Stocks dive on worries of U.S. recession

By Madlen Read

NEW YORK – Wall Street struggled to steady itself Tuesday, climbing back from an early plunge after the Federal Reserve implemented an emergency interest rate cut in hopes of restoring stability to a faltering U.S. economy. The Dow Jones industrials, down 465 points at the start of the session, recovered to a loss of more than 180 points.

The U.S. markets joined a global selloff amid growing fears that a recession in the United States could send economies around the world into a downturn. Though stocks regained ground as investors digested the Fed’s move to cut its benchmark federal funds rate by 0.75 percentage point and as bargain-hunters entered the market, trading remained volatile and the major indexes fluctuated sharply, at times approaching the break-even point before heading down again.

The Fed’s move was unusual, coming between regularly scheduled meetings and just a week before the next gathering of the central bank’s policy-making Open Markets Committee. It was also larger than the half-percentage point that was widely anticipated to be announced at the end of that two-day meeting, and the largest cut in the fed funds rate on records going back to 1990.

But it created little, if any, optimism on Wall Street, in part because some analysts were predicting at the end of last week, when the Dow suffered back-to-back triple digit drops, that the Fed might act sooner rather than later. And stocks have been falling steeply for months because of the ongoing housing, mortgage and credit crisis and its impact on the overall economy; many investors believe much more is needed to right the markets and the economy.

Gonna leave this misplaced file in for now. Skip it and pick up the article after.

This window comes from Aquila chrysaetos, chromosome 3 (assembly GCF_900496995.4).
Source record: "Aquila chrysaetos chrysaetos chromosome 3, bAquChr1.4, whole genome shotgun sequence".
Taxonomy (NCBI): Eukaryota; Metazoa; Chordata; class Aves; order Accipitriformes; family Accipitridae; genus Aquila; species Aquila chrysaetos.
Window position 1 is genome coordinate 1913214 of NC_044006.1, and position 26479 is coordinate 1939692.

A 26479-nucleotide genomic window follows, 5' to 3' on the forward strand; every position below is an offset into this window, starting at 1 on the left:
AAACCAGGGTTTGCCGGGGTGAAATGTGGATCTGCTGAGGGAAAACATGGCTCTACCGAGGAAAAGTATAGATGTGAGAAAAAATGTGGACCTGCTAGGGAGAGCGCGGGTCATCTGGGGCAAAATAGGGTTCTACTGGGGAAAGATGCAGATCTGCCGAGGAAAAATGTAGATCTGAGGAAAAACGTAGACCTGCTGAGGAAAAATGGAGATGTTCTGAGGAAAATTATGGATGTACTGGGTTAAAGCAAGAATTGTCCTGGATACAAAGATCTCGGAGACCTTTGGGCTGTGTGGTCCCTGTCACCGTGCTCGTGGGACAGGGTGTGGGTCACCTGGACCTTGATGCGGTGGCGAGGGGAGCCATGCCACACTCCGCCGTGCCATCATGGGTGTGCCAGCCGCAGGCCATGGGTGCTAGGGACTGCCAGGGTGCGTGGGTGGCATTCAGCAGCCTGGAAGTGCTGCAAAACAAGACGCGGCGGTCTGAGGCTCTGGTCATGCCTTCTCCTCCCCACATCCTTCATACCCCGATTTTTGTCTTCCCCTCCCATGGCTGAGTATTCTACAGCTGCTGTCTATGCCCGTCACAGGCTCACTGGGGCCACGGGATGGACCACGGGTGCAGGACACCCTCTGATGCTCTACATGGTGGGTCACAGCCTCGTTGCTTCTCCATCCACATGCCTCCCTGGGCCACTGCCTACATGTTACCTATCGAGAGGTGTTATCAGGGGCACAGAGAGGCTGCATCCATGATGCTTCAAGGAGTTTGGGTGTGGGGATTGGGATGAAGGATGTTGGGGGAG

The rate cut helped stanch the stock drop because “the equity markets are so used to the kneejerk reaction that if it’s cheaper for companies to borrow, earnings will go up,” said Daniel Alpert, managing director of Westwood Capital LLC. “But throwing more cheap money into the equation doesn’t help the fact that we have a credit crisis on our hands.”

For the market to truly gain a foothold, investors need to see strong economic data in the coming weeks and solid earnings reports and forecasts this week from big multinational companies like Microsoft Corp., AT&T; Inc., Caterpillar Inc. and Honeywell International Inc. The market also needs to hear that financial institutions like Citigroup Inc. and Merrill Lynch & Co., which have lost billions due to investments in failed mortgages, are on their way to solid earnings as well.

“If that doesn’t happen, then all this is a short-term bottom before a resumption of selling,” said Peter Boockvar, equity strategist at Miller Tabak.

U.S. bonds were mixed, with investors seeking safer investments as stocks declined. The price of oil, meanwhile, fell amid expectations that a downturn would depress demand for energy.

The Fed lowered the target federal funds rate, or the interest banks charge one another for overnight loans, to 3.50 percent and the discount rate, the interest the Fed charges banks directly, to 4 percent..

It can take months for an interest rate cut to work its way through the economy. In the short term, it makes borrowing cheaper, but the billions of dollars in failed mortgages over the past year have made lenders wary of writing loans to almost anyone – consumers or corporations. And if consumers and companies aren’t spending more, an economic recovery can be slow.

The Dow was down 184.04, or 1.52 percent, at 11,915.26. The Dow was last below 12,000 in March 2007.

The broader Standard & Poor’s 500 index was off 22.70, or 1.71 percent, at 1,302.49, while the Nasdaq composite index fell 54.35, or 2.32 percent, to 2,285.67.

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